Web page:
Discuss the salient dimensions of administrative justice and making reference to case law highlighting the most important rights linked to administration of justice.
This paper will be a discussion of the leading dimensions of administrative justice and will highlight the fundamental rights linked to administration of justice.
Governments exist to provide guidance to its people. In fulfilling this important duty, governments make decisions that affect the members of society. The government makes decision through its various agencies. These agencies are given powers which fall under the legislature and the judiciary. The legislative powers of the agency gives it authority to make laws such as regulations, rules or procedures while the judicial powers give it the powers to adjudicate over contested cases within its area of jurisdiction. The later power of adjudication is what is known as administrative justice.
Administrative justice can also be defined as a procedure for settling disputes in the area of administrative law or the organisation, powers and procedures of the courts that carry the bulk of the control of “administration” by legal standards.
The definitions above do indicate that there are institutions or bodies that do administer administrative justice. These bodies do not fall in the concrete definition of a court as they receive their judicial powers from the Executive branch of government and not from the Constitution.
Prominent among these institutions are:
a) Commissions of Inquiry
These are appointed by the President using powers vested onto him by the Inquiries Act under which section 2 of the Act empowers him/her to issue Commissions. The Act is important in that it gives the president a chance to appoint independent persons to inquire into a matter which he feels he can not make a unilateral decision. It is a requirement that before the President issues a Commission, he/she has to be convinced that indeed the matter exist and that it is a serious matter that is of public interest. The Commssioners thus appointed has a task of getting views from the public on the matter and make recommendations to the President.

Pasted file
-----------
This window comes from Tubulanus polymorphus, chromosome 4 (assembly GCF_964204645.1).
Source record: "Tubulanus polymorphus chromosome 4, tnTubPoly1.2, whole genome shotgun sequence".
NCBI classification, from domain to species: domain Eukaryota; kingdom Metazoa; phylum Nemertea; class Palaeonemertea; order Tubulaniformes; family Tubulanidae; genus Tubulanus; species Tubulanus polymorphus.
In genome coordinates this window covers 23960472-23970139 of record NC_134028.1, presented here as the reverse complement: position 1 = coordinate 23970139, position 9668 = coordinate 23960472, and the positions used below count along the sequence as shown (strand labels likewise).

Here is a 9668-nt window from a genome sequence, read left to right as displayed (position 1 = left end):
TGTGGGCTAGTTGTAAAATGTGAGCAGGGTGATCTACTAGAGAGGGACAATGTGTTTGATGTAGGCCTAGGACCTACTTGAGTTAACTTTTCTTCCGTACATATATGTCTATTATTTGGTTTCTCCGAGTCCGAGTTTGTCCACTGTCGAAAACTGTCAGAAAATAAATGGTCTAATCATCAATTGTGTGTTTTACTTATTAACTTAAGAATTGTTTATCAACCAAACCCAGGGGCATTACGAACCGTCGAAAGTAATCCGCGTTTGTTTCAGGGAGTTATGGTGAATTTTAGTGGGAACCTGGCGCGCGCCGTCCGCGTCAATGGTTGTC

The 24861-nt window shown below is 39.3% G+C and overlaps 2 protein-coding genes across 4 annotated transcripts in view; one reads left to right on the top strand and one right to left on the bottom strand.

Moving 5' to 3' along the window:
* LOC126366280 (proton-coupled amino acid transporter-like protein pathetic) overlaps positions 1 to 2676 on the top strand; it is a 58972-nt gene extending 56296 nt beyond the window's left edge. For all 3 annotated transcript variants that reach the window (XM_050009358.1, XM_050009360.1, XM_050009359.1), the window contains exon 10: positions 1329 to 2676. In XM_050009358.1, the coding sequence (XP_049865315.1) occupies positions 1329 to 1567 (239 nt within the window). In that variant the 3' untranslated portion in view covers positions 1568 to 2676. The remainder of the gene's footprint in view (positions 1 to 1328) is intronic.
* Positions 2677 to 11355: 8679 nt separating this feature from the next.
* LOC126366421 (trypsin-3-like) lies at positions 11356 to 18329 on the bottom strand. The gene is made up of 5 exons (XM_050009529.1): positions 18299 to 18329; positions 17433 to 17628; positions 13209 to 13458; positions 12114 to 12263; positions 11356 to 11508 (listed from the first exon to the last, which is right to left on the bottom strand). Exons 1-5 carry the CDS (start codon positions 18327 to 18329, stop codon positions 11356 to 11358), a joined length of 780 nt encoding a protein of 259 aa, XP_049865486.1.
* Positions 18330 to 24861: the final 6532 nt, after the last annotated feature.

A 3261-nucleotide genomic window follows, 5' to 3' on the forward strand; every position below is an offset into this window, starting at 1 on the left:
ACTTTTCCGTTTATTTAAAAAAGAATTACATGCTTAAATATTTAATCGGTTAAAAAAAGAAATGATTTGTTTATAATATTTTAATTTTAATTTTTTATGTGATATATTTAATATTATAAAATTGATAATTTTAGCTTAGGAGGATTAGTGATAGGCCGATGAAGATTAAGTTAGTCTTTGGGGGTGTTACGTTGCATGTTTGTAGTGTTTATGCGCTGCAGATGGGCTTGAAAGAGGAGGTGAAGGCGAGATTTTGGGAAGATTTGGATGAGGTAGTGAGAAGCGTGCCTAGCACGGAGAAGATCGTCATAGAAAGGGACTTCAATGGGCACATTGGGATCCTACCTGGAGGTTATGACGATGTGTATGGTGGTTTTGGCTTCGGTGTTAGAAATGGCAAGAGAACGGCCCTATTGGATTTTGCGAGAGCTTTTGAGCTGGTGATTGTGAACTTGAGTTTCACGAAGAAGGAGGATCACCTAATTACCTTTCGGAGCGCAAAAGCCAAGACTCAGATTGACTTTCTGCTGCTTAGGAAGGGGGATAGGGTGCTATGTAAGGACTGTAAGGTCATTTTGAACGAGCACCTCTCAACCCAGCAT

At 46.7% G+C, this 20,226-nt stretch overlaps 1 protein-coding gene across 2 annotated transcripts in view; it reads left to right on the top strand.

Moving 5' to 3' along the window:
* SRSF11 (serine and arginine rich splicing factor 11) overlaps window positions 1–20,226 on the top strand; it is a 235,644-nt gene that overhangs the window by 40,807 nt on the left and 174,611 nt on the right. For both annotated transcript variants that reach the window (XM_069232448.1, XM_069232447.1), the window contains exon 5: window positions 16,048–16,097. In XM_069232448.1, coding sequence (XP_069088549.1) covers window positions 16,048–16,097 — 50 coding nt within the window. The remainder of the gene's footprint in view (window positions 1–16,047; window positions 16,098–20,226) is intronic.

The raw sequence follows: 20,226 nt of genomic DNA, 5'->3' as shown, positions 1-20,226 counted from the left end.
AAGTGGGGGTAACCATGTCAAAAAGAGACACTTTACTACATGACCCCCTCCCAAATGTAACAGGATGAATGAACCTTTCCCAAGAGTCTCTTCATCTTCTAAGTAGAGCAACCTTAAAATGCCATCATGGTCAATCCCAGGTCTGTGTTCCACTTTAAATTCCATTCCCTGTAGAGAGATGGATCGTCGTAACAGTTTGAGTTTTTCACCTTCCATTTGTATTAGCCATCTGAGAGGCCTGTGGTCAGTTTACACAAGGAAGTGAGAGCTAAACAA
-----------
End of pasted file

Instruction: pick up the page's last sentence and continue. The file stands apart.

The First republican President of Zambia, Dr Kenneth Kaunda was faced with such a matter in 1973 when, in his opinion, he felt that the multi-party system of governance was not suitable for Zambia. He initiated a Commission of inquiry with the late Mainza chona as the commissioner to obtain views on the matter from the general public. The result was the introduction of a one-party system of governance with UNIP as the sole political party.
Other Commissions of inquiry were appointed by the Second Republican President to inquire in the death of Baldwin Nkumbula. The essence of the inquiry was to investigate the general notion that the late Nkumbula was a victim of the administration.
The essence of the Commissions of Inquiry is to remove the general suspicion that the administration is imposing its will on the people or that it act without checks. It can be argued that since the Commissions are a discretion of the President, there recommendations are or can be tailored to the wishes of the appointing authority. This may not be the case as the persons usually appointed to head the Commissions are persons of high standing with international reputations to protect. For example the Constitutional Commission of 1993 was headed by john Mwanakatwe and the recommendations made were representative of what the people wanted. The problem with Commissions of inquiry is usually with the appointing authority. In the case of the Mwanakatwe Commission, the appointing authority (President) rejected the recommendations.
The objective of a tribunal is to establish the facts of a situation presented to it and render a decision that is just and fair taking the circumstances of...
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